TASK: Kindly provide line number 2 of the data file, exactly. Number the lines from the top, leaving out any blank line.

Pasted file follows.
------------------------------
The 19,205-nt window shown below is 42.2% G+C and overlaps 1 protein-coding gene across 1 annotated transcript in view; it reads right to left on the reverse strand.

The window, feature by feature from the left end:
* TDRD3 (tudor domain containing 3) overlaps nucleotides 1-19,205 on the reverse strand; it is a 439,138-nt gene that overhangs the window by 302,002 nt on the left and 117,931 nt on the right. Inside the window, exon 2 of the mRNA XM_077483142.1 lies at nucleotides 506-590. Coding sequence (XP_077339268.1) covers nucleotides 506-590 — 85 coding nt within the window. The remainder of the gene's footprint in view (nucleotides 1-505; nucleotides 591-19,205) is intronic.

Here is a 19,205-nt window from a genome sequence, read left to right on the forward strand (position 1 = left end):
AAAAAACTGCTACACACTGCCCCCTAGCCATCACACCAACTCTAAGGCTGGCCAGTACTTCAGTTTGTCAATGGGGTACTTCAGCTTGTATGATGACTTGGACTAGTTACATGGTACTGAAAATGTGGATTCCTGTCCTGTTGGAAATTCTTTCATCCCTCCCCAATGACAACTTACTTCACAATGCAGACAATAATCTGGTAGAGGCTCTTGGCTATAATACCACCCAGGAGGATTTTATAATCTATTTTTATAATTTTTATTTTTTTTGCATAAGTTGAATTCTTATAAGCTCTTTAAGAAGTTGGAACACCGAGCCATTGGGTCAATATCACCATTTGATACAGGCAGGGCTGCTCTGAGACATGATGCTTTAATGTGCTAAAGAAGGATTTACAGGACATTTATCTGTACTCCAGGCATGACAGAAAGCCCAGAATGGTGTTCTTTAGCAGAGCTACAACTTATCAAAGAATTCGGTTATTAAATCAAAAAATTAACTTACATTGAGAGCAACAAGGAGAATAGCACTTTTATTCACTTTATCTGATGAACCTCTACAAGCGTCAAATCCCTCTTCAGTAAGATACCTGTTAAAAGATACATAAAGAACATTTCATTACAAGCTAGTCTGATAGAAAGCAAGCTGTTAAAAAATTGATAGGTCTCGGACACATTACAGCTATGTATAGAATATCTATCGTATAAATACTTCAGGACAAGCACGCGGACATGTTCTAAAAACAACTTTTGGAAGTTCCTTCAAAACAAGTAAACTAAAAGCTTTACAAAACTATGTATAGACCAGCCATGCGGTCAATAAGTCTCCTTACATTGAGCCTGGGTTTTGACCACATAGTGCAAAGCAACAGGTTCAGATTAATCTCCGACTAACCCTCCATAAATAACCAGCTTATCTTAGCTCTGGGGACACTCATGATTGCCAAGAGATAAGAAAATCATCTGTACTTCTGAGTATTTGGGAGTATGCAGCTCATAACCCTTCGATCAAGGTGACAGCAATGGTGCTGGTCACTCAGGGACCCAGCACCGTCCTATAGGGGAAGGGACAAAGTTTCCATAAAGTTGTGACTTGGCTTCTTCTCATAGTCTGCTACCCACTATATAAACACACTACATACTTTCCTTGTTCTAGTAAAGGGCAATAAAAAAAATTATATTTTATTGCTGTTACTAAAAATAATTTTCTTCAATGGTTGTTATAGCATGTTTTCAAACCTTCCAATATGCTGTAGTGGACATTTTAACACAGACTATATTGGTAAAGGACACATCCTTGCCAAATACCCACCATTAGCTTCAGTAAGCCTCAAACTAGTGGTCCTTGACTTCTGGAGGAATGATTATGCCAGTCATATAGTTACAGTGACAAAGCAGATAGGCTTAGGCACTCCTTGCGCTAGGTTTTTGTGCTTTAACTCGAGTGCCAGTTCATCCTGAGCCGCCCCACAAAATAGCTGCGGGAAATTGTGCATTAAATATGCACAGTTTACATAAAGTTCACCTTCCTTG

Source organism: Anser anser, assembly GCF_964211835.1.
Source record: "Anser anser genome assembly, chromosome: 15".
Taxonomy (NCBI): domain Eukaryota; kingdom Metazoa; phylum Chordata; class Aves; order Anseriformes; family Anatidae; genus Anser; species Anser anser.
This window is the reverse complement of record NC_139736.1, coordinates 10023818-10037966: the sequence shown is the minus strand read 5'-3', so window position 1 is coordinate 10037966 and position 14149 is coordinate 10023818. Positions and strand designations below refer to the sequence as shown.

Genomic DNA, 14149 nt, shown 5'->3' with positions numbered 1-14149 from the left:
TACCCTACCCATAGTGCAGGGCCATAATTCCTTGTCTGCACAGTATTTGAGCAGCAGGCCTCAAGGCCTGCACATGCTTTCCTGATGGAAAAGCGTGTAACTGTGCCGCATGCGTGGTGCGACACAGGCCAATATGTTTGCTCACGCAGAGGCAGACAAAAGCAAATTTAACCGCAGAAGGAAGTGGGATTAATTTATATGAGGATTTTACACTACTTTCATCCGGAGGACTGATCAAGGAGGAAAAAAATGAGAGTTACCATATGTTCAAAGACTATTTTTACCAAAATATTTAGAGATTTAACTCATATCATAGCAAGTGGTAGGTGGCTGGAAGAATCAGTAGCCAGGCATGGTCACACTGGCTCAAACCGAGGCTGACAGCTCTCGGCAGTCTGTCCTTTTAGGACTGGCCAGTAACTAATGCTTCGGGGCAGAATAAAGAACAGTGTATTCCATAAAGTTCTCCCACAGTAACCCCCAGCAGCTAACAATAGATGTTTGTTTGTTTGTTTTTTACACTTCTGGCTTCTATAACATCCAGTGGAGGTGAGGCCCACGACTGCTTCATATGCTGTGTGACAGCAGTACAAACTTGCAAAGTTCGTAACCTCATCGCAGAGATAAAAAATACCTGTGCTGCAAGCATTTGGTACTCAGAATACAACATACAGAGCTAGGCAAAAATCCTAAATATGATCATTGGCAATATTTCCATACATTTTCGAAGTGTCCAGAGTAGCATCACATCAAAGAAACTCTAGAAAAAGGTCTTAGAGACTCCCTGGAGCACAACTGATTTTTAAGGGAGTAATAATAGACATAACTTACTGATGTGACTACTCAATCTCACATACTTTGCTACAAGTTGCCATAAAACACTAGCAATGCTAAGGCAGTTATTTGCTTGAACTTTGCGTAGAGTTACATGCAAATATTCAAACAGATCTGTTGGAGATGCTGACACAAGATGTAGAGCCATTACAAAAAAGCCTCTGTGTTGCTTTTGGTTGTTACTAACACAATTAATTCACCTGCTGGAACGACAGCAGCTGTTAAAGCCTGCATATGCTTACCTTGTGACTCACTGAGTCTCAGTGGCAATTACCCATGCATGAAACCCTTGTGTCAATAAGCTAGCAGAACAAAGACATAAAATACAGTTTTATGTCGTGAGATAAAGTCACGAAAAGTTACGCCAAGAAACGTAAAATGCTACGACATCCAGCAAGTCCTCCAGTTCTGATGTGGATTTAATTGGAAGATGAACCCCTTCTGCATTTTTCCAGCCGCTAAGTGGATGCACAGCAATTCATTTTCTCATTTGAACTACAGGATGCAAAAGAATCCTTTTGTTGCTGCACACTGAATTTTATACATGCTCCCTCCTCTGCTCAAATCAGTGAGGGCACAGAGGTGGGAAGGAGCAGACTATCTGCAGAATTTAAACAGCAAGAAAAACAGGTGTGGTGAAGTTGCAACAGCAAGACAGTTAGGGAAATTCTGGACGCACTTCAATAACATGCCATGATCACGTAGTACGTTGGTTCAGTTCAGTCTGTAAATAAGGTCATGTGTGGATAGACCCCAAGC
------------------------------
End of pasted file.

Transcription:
The window, feature by feature from the left end: